Having conducted in-depth interviews with 55 children and adolescents aged 12-25 who either left Sweden to join a terrorist group or otherwise mingle with extremist circles, the Children's Ombudsman's office (BO) has released a report identifying the roots of the ongoing radicalization process.
When everyday life is plagued by violence, hopelessness and crime, and removing the destructive element seems completely impossible, in some cases an even more extreme lifestyle, that of a terrorist, becomes more appealing, the BO found.
"Living with violence and crime are definitely the key causes. However, exclusion, racism and the lack of confidence in the future, the way it appears in their own families, are other reasons why children and young people get radicalized," acting Children's Ombudsperson Anna Karin Hildingson Boqvist told national broadcaster SVT.
When children and young people described why they had made the extreme choice to join a terrorist group, the most common response was that there was no other option.
"It's not about dreaming of dying for a certain God, but rather about a desperation based on the desire to go away from the reality they live in at all costs," the BO stated in its report.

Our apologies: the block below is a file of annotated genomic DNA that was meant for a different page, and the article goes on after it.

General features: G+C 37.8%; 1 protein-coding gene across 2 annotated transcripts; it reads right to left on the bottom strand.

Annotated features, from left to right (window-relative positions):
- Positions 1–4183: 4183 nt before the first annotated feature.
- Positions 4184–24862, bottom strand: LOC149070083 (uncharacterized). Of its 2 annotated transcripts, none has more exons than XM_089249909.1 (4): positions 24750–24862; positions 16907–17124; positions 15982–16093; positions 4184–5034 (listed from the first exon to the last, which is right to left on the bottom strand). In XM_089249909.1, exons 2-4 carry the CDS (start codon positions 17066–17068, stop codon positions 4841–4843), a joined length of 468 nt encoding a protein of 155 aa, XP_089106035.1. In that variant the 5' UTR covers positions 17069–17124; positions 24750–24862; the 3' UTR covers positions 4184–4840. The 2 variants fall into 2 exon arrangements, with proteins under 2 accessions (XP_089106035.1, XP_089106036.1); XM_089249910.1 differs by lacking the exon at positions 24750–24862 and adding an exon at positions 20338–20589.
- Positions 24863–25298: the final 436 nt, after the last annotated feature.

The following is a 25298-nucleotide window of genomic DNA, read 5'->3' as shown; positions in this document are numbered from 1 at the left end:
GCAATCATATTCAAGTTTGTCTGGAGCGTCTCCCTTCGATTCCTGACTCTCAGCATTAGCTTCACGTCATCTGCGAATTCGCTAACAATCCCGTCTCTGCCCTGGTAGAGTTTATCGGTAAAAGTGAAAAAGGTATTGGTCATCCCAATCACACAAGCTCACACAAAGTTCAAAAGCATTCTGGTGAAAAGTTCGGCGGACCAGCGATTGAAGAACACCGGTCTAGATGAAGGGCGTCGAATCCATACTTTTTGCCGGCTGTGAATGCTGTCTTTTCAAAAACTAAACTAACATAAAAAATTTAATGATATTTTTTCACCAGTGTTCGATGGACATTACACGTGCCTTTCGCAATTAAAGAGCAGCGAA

The report highlighted the desperation stemming from the inability to fit in, in Swedish society, with calls from Islamist groups becoming all the more alluring.
"Many children are home-bound and have no friends. Then you go online and watch some videos, propaganda videos that is. They show happy pictures from Syria and Iraq, and then you think ‘Okay, I have no friends here in Sweden, but there I do get it all.' It's only natural you go down there. Here in Sweden, there is nothing," an anonymous teenager-turned-terrorist said, describing his feelings to SVT.
Additionally, the report found a lack of communication platforms with adults. All the children featured in the report claimed that neither school staff, nor the social services or imams would listen to them.
"The lives of these children are characterized by violence and we do not take it seriously," the BO stated, encouraging schools and social services to do more.
The Swedish authorities have also repeatedly rang the alarm bells over rampant extremism in burgeoning blighted areas, which are in effect ghettos rife with violent crime and were police are virtually absent. A recent 2017 count identified 65 such "no-go zones," a term the Swedish authorities shy away from, preferring to call them "vulnerable areas."